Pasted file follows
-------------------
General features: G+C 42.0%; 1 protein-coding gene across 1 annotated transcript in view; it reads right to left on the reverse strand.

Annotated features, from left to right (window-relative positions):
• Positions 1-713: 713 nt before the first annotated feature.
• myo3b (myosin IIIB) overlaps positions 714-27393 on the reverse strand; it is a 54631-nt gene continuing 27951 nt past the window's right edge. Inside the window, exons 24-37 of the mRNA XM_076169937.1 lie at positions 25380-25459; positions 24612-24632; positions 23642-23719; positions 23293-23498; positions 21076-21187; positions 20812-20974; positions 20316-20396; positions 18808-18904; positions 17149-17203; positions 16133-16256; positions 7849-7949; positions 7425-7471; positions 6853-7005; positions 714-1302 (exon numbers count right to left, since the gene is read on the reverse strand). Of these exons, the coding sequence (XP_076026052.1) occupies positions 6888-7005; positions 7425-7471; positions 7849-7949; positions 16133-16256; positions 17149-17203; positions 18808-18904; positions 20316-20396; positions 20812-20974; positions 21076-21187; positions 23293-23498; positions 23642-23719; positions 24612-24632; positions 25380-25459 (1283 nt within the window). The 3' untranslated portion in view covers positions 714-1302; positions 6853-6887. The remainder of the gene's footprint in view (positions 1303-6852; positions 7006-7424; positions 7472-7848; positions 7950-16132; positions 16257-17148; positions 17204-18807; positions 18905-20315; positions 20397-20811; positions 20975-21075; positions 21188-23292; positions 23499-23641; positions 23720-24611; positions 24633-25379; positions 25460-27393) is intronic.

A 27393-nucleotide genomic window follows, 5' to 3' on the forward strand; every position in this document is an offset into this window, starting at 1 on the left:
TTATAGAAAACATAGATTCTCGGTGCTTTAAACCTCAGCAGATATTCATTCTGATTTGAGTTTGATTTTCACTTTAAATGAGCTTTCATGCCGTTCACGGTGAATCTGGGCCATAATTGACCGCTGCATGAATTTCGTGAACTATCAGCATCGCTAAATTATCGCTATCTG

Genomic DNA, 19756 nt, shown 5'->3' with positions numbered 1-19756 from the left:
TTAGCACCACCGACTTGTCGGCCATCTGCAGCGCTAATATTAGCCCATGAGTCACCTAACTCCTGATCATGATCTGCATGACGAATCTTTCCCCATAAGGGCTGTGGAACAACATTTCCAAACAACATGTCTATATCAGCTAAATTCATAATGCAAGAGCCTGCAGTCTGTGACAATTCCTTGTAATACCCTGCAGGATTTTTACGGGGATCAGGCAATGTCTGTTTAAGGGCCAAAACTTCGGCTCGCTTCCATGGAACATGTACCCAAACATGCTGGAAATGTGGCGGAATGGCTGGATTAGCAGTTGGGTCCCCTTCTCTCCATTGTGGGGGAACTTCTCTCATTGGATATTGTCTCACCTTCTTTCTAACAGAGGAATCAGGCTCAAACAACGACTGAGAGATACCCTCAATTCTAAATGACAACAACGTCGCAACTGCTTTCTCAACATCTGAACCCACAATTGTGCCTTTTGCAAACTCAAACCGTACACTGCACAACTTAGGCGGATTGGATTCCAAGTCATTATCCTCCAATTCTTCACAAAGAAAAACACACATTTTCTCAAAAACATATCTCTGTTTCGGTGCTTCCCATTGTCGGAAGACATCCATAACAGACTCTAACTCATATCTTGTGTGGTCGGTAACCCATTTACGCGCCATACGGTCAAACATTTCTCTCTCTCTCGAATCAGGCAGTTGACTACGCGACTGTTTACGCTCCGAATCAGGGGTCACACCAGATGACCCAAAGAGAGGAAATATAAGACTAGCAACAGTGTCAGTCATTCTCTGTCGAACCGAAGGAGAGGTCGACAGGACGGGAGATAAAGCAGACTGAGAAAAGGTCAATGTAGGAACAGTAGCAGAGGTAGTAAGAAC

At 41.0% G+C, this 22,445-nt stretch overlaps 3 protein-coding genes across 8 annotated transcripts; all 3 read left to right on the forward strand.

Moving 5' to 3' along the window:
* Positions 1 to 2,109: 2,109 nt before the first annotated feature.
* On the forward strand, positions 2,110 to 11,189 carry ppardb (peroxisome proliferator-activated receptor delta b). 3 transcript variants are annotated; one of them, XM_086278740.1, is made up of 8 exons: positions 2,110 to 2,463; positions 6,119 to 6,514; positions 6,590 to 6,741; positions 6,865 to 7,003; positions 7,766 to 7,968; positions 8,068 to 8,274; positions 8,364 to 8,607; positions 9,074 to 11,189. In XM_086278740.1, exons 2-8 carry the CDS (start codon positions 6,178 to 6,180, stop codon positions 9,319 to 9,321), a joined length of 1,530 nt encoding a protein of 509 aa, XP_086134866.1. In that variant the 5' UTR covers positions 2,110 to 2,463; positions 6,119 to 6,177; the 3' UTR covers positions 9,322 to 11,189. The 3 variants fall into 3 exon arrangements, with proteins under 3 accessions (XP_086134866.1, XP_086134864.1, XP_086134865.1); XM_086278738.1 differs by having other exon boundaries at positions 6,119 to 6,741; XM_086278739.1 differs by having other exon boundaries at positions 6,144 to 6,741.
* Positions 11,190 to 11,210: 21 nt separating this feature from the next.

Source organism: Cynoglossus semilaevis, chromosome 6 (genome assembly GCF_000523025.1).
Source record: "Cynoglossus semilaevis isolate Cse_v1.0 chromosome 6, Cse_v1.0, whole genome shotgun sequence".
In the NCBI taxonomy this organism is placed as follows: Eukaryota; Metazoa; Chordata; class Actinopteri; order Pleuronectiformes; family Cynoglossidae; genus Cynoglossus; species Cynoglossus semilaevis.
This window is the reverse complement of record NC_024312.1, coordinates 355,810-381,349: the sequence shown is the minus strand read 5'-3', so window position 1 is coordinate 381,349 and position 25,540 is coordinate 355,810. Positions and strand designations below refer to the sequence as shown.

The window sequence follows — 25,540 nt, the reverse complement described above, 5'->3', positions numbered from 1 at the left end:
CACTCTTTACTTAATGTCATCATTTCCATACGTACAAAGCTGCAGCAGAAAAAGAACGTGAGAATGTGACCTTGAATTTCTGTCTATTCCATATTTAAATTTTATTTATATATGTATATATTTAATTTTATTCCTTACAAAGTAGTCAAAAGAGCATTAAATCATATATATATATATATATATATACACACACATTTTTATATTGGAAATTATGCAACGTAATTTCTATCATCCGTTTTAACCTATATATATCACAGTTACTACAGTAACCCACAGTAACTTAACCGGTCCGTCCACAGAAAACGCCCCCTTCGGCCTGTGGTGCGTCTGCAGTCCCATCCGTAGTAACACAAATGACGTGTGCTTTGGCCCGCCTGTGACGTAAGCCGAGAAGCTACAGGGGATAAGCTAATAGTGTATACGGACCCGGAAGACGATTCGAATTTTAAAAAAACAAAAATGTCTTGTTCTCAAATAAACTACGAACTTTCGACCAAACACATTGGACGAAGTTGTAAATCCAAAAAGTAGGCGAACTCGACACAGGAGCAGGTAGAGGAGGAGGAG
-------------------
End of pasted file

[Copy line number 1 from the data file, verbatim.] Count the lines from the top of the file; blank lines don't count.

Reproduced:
General features: G+C 42.0%; 1 protein-coding gene across 1 annotated transcript in view; it reads right to left on the reverse strand.